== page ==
Beetle infestation:
Empire of the Beetle. Andrew Nikiforuk.
Birds as sentinel species: “Canaries in a Global Cole Mine?” pp. 1337-1338. “Ecology” 88(5), 2007. Review of the book Birds and Climate Change by Moller et al. Elsevier. Burlington, Mass. 2006.

Bobcat-lynx hybrids:

Bumble bee evolution right now: Functional mismatch in a bumble bee pollination mutualism under climate change. Authors: Nicole E. Miller-Struttmann, Jennifer C. Geib, James D. Franklin, et al. Science 25 September 2015: 1541-1544. [DOI:10.1126/science.aab0868] Researchers write: “We found that in two alpine bumble bee species, decreases in tongue length have evolved over 40 years. Co-occurring flowers have not become shallower, nor are small-flowered plants more prolific. We argue that declining floral resources because of warmer summers have favored generalist foraging, leading to a mismatch between shorter-tongued bees and the longer-tubed plants they once pollinated.”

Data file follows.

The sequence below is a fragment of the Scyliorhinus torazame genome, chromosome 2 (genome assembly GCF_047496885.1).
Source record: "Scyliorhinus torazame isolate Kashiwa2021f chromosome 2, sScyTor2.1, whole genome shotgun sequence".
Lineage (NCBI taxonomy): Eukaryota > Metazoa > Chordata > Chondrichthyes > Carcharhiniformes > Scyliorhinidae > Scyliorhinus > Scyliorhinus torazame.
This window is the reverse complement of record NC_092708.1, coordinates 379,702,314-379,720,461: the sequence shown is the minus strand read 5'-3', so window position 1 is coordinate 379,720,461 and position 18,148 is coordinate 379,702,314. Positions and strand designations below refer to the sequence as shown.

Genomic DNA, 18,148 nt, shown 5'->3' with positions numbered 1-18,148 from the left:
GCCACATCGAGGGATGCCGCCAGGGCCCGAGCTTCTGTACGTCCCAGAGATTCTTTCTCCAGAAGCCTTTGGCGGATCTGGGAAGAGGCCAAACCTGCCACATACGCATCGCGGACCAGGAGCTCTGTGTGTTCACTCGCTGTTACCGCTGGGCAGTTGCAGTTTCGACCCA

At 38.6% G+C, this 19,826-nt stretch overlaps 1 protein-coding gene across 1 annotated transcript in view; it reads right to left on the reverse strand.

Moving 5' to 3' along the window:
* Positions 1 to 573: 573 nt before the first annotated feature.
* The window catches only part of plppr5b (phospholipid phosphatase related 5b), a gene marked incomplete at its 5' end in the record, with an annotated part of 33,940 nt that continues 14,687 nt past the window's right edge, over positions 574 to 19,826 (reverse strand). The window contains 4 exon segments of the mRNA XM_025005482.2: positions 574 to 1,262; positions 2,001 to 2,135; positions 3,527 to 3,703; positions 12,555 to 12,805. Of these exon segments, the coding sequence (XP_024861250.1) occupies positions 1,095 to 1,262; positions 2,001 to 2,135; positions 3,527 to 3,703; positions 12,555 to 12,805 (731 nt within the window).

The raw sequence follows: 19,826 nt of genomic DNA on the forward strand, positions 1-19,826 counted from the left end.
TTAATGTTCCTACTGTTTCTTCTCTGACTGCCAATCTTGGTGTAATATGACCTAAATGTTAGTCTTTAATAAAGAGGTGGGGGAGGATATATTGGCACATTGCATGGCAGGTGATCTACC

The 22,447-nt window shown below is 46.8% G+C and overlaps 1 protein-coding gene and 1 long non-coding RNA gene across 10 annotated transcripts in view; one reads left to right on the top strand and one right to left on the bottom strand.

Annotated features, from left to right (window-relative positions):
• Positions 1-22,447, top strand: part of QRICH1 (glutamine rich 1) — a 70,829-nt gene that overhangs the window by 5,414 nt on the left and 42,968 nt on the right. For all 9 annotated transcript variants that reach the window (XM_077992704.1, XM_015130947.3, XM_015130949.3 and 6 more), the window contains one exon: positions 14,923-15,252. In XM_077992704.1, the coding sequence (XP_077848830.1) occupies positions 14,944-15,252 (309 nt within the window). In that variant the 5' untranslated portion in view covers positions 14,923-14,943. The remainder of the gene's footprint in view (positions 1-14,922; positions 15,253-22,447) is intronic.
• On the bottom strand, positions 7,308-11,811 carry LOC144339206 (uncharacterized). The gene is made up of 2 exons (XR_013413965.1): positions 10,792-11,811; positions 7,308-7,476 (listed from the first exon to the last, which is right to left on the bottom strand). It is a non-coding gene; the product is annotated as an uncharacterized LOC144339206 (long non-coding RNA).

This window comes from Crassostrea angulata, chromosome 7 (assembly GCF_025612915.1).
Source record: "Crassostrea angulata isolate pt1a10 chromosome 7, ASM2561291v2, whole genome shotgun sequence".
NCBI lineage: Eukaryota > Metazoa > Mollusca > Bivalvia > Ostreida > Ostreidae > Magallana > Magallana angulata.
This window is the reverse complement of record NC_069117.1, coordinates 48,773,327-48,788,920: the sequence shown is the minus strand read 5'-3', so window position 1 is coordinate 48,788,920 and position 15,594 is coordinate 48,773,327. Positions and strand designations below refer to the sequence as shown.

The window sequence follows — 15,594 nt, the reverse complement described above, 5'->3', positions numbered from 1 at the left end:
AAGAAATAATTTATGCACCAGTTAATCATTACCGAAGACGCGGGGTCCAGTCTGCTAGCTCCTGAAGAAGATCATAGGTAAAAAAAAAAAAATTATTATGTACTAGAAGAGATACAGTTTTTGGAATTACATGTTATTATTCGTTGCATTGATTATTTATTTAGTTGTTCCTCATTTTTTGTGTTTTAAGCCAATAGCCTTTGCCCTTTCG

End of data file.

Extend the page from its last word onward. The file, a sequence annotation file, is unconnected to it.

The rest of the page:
California climate change: [this contains list of all state’s climate change reports]

California’s official West Nile Virus website:

California West Nile infection map:

Carbon tetrachloride still being emitted:

Center for Biological Diversity:

Christmas Bird Count Analysis:

Climate change anxiety:

Climate change disagreement, not debate:
“How to Talk About climate Change So People Will Listen. By Charles Mann. “The Atlantic,” Sept., 2014.

Climate Peril: The Intelligent Reader’s Guide to Understanding the Climate Crisis. By John Berger. Northbrae Books. 2014.

Coal use worse than we’ve been told:

Coal burning waste:

“Climate for Coffee” in “National Geographic” magazine. Sept. 2015.

Sixth Extinction: An Unnatural History. Elizabeth Colbert. Henry Holt. 2014.

Extinctions predicted:
“Extinction risk from climate change” letter in Nature 427, 145-148 (8 January 2004) | doi:10.1038/nature02121; Received 10 September 2003; Accepted 13 October 2003, By Chris Thomas, et al.

Feral. George Monbiot. Penguin. 2013. Argues for helping all animals and plants find space for survival.
Website for book: